Chapter 8 - Summative Quiz - 1 How does the free market...

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1. How does the free market eliminate a shortage? a. by causing the price to rise b. by causing the price to fall c. by increasing demand d. by increasing supply 2. Which of the following best describes when a price ceiling is effective in keeping the actual market price below the equilibrium market price? a. Quantity supplied is greater than quantity demanded. b. Quantity supplied is less than quantity demanded. c. Quantity supplied is equal to quantity demanded. d. Any of the above is possible. 3. Suppose that the quantity demanded and quantity supplied in the market for milk is as follows: What is the equilibrium price and quantity of milk? a. price = $2; quantity = 2,000 b. price = $3; quantity = 3,500 c. price = $3; quantity = 7,000 d. price = $2; quantity = 7,000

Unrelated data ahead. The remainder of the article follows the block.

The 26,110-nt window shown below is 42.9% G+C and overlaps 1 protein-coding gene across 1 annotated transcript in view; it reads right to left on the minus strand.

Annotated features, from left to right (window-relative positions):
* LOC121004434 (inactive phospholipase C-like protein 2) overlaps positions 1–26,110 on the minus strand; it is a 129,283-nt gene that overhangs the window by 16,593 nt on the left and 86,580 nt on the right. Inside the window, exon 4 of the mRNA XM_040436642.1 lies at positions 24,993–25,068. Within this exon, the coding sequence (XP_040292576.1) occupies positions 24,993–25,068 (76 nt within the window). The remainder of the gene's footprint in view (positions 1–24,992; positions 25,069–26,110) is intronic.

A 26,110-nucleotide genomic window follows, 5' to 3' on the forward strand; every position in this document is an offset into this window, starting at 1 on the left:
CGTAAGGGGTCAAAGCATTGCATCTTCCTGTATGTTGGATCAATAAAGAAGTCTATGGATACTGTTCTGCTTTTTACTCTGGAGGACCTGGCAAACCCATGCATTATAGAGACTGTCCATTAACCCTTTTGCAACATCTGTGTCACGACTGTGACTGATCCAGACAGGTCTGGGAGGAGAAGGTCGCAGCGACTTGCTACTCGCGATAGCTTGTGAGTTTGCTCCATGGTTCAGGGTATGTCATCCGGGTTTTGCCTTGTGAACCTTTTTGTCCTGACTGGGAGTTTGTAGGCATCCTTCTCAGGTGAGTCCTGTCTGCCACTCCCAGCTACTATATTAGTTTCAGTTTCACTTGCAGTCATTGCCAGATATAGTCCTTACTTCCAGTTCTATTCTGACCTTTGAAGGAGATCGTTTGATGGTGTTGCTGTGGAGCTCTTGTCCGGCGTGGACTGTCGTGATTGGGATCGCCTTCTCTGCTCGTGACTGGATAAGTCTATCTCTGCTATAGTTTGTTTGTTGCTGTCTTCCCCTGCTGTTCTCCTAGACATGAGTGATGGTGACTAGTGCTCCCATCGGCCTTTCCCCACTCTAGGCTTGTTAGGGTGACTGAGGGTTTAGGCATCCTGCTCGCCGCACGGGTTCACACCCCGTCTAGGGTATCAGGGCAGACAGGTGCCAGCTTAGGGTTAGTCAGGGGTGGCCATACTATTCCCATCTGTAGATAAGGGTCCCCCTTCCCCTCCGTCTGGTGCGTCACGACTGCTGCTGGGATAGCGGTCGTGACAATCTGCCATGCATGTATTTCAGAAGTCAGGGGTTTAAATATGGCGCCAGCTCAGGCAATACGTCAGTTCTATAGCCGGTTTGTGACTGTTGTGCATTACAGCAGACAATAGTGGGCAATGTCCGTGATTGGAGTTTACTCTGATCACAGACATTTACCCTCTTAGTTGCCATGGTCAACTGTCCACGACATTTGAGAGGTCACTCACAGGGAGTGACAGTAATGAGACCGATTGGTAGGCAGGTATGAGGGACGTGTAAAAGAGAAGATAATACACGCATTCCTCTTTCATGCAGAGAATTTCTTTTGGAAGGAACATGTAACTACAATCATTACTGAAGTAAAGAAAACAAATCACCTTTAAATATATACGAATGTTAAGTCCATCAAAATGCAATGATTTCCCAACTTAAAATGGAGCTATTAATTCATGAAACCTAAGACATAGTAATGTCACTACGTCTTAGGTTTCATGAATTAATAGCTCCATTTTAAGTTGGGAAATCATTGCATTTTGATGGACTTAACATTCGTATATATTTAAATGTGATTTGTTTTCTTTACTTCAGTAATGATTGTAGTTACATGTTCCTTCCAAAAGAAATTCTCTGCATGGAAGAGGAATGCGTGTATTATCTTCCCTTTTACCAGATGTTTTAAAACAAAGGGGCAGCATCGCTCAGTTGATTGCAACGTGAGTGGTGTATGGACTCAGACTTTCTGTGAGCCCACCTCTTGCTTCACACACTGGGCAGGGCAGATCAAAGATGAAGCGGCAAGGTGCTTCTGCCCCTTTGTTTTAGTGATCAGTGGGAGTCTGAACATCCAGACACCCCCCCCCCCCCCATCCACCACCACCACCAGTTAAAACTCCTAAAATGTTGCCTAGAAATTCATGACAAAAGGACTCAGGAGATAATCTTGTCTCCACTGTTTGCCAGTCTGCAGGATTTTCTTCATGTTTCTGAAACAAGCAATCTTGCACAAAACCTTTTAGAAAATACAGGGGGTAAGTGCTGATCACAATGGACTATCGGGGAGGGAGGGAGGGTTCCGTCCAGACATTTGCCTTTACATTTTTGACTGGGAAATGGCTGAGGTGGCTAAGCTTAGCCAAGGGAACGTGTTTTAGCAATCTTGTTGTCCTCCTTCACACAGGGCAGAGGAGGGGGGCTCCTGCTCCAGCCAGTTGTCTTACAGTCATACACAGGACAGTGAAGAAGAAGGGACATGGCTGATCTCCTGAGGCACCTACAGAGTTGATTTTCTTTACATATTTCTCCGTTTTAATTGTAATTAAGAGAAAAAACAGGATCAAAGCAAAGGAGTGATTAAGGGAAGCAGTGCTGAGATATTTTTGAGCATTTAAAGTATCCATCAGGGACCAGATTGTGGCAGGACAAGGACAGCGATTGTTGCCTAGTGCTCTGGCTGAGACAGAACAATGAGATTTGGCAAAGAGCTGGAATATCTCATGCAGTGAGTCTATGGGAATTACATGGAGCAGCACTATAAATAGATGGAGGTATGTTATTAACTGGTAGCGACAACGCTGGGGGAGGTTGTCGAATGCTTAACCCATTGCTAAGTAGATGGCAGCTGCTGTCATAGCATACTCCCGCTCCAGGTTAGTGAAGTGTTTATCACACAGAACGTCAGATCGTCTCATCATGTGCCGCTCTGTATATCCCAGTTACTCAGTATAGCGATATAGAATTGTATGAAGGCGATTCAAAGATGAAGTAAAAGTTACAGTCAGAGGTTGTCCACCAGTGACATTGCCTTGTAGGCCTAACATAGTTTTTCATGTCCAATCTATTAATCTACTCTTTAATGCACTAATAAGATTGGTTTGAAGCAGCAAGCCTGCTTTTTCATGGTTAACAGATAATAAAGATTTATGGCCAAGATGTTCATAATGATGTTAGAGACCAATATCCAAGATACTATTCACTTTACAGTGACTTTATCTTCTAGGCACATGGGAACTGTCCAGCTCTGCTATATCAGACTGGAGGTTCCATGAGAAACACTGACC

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4. Suppose that the quantity demanded and quantity supplied in the market for milk is as follows: If the government places a price ceiling of $2 on milk, will there be a shortage or surplus of milk? How large will it be? How many gallons of milk will be sold? a. There will be a shortage of 2,100; 2,000 units of milk will actually be sold. b. There will be a surplus of 2,100; 2,000 units of milk will actually be sold. c. There will be a shortage of 2,100; 4,100 units of milk will actually be sold. d. There will be a surplus of 2,100; 4,100 units of milk will actually be sold. 5. If a government decides to make health insurance affordable by requiring all health insurance companies to cut their prices by 30%, what will probably happen to the number of people covered by health insurance? a. It will go up because now more people can afford to purchase health coverage. b. It will go up because insurance companies will want to insure more people now that the price is lower. c. It will go down because insurance companies will only sell insurance to healthy people now that the rates are set at lower levels. The quantity of coverage supplied will decrease. d. It will go down because only sick people will be willing to purchase health insurance now. 6. The Canadian government has wage controls for medical doctors. To keep things simple, let's assume that they set one wage for all doctors: $100,000 per year. It takes about six years to become a general practitioner or a pediatrician, but it takes about eight or nine years to become a specialist like a gynecologist, surgeon, or ophthalmologist. (Note: The actual Canadian system allows specialists to earn a bit more than general practitioners, but the difference isn't big enough to matter.) What do you suppose the situation is in the Canadian health system? a. There are lots of specialists and few general practitioners or pediatricians. b. There are lots of general practitioners and pediatricians, but few specialists. c. There are plenty of all types of doctors. d. I have absolutely no idea what this has to do with the numbers of different types of doctors.
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